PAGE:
Totterdown students get to quiz Marvin Rees on everything from the environment to the arena

March 29 2019
Hillcrest pupils grill the mayor

BRISTOL mayor Marvin Rees has faced difficult question from political opponents in the council chamber, in election meetings and on the streets, but rarely has he faced such a searching set of questions as he did at Hillcrest school.

Updates on the arena site, a Bristol underground, climate change and more when pupils quiz the mayor

BRISTOL mayor Marvin Rees has faced difficult question from political opponents in the council chamber, in election meetings and on the streets, but rarely has he faced such a searching set of questions as he did at Hillcrest school.

Year 6 pupils at the Totterdown primary were given the chance to grill the Labour mayor about any subject they wanted.

Their probing questions revealed updates on several of Bristol’s most pressing issues.

“Do you know what’s going to be at the arena site?” was the first question, referring to the Bath Road plot earmarked for an arena but now likely to be developed by Legal and General as homes and offices.

Mr Rees revealed that TV companies are among the occupiers looking at the site – perhaps a hint that Channel 4 will put its new Bristol base there.

Lots of exciting changes are coming to the area, including a revamp of Temple Meads station and a new university campus on the old sorting office next door, the mayor said.

He revealed that he had been hoping he could press the button for an explosion to demolish the sorting office – but the children guessed, correctly, that this would have damaged the station.

Instead the giant concrete building  is being “eaten” bit by bit, over three months, by a machine that looks like a dinosaur, Mr Rees said.   

Do you have to take difficult decisions, he was asked?

“Sometimes none of the options are good,” the mayor said, “and you think which is the least worst? That’s the challenge of leadership.

He cited the example of the airport. If it is allowed to expand it could provide lots of jobs, which are needed, because a quarter of Bristol children live in poverty, he said.

But we also want a sustainable city, he said, in a reference to criticism that air travel can’t keep growing if Bristol is to meet its carbon-neutral target in 2030. But “if we we don’t support the expansion of the airport we are giving up on providing those jobs for people,” he said.

What’s it like being mayor? Challenging, he answered but also rewarding, like when he saw families moving into new council homes, and children being able to choose a bedroom when they haven’t had their own room before.

What were your favourite subjects at school? Maths and PE, said Mr Rees – when a PE lesson was delayed once he was so upset that he cried, he revealed.

His teachers said he was very able but he didn’t work hard. “I wasn’t always very well behaved. I would say to myself, what if I did try hard, and they find out I’m not as clever as they think I am?”

What are you doing to tackle crime and drugs, one boy asked – adding that he had found a syringe in a park on the way to school

The mayor said the council works closely with the police and also works hard to improve mental health, including at schools, as a way of making people less vulnerable to drugs.

What can we do about the environment and climate change, one Year 6 pupils asked.

Mr Rees said he wants to see every bus in the city run on zero-emission biogas. He’s also lobbying government for money to make all taxis electric.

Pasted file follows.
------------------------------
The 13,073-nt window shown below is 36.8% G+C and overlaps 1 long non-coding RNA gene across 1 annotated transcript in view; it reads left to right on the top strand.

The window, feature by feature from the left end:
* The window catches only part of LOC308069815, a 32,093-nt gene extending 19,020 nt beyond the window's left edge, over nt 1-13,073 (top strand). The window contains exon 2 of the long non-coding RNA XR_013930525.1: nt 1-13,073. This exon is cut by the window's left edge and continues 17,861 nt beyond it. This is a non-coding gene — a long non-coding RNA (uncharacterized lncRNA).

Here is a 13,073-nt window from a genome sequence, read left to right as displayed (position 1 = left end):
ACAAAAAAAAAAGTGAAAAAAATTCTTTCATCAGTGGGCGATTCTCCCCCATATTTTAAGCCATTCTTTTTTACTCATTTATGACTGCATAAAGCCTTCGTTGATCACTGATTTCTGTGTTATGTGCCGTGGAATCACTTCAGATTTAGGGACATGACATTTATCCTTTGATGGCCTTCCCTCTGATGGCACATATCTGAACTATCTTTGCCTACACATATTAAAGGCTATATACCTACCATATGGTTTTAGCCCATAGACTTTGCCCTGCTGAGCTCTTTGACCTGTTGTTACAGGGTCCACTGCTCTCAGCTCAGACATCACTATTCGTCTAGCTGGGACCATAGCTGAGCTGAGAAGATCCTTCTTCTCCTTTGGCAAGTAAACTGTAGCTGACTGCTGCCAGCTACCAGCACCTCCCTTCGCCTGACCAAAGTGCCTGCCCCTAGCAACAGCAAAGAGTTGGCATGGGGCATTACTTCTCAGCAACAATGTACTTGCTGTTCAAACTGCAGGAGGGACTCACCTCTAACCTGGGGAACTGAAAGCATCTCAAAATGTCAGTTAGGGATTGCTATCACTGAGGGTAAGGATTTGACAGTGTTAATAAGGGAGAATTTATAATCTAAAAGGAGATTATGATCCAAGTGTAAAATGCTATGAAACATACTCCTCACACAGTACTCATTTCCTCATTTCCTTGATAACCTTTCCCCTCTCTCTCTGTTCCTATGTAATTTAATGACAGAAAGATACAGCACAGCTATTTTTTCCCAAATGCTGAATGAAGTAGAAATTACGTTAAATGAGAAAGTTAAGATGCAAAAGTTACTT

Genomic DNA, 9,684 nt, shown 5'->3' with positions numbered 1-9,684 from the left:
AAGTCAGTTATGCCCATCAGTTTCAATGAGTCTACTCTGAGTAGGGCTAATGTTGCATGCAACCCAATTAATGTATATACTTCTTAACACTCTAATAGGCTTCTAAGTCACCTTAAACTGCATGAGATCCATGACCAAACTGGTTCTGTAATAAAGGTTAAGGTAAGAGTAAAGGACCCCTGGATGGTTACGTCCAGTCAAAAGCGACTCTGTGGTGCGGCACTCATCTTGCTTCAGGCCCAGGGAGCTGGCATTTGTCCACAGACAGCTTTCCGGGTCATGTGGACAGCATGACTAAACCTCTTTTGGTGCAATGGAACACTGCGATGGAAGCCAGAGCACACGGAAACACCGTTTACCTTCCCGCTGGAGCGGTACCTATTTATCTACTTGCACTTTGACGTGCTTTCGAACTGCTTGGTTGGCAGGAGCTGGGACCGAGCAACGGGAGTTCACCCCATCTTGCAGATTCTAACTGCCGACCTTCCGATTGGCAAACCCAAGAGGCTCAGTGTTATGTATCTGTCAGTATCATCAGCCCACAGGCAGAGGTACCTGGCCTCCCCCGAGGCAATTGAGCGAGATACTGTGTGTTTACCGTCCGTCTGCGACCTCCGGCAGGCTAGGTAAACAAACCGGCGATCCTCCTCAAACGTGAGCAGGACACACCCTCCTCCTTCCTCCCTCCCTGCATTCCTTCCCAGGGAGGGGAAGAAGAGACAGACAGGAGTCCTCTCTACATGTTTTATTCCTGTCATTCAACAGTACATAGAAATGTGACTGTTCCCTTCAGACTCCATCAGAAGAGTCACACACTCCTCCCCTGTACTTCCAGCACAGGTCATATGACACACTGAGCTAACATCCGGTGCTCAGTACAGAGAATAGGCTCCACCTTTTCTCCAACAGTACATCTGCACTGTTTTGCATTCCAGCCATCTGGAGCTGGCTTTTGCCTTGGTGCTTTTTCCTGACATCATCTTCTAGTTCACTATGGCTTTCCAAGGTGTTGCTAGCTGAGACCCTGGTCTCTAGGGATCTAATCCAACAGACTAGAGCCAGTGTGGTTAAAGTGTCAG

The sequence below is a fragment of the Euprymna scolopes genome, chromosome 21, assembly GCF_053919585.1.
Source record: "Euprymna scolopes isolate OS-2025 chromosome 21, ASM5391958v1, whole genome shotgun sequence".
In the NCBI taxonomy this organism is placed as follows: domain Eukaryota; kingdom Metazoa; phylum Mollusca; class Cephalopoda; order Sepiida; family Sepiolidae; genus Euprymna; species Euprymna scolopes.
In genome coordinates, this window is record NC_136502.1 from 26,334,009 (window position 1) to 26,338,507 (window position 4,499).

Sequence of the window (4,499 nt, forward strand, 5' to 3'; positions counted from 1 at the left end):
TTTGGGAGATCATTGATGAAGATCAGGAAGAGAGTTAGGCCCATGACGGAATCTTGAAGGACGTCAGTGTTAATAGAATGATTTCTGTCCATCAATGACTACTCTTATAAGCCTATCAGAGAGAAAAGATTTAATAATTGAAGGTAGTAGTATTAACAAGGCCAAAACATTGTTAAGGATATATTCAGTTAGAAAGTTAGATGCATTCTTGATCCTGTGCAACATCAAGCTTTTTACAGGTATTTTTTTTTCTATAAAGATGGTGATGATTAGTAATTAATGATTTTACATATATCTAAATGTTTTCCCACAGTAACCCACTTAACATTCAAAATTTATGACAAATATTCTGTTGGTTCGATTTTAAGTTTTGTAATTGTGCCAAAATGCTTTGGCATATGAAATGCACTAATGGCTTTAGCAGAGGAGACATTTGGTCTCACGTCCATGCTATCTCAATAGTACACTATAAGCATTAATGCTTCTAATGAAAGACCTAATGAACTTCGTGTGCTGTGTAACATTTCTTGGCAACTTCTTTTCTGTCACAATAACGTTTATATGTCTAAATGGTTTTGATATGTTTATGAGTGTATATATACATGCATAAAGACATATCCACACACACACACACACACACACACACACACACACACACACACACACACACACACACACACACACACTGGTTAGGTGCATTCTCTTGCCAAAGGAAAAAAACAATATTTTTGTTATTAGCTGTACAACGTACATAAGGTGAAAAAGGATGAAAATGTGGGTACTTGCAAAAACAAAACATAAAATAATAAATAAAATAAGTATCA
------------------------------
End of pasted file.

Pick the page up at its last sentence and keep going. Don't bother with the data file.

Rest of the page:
“We really need to support people to switch from using cars to public transport,” he said.

Asked also what he was doing to stop plastics damaging the environment, he said City Hall has stopped using plastic cups and straws.

The children  sounded excited when the mayor said there is a real possibility of Bristol getting an underground system like London.

Mr Rees has already announced a second study into whether a Bristol tube network would work and pay for itself. 

He revealed that he has just been in France talking to possible partners in an underground – a significant statement, since it’s a French driverless train made by Siemens that seems the most likely design to be used in Bristol. The mayor has spoken before about how small, rubber-tyred trains running automatically could be much cheaper to run than conventional tube trains on rails.

What’s the biggest issue for the mayor? Housing, said Mr Rees. There are 11,000 people waiting for council homes and they deserve good quality housing, he said – recalling how when he was growing up in a small council home, his sister had to share a bedroom with his mother.

What does it feel like to take part in an election? It’s hard work, said the mayor – he is busy from 6.30am in the morning until 10pm at night, with lots of meetings, “But it’s great because you get to the chance to actually talk to people,” he said.

How do you think Brexit will affect Bristol? There are a lot of risks, said the mayor, especially to firms that trade without other countries, such as Airbus, but it should also affect the NHS because there could be fewer care workers coming to the city.

Brexit has also affected the way we talk about each other, with a small spike in hate crimes after the Brexit referendum in 2016, he said.

Later, in an assembly of the whole school, Mr Rees presented certificates of achievements to pupils and took more questions – this time causing some amusement.

“Why do you like bossing the city around as mayor?” asked one pupil? “I don’t think bossing around is my style!” said Mr Rees.

“What does your house look like,” asked another. “It’s three times as big as this hall and there’s a Lamborghini outside,” said Mr Rees – stirring sounds of wonder from the younger children who thought this might be true, until the mayor rapidly assured them he was joking.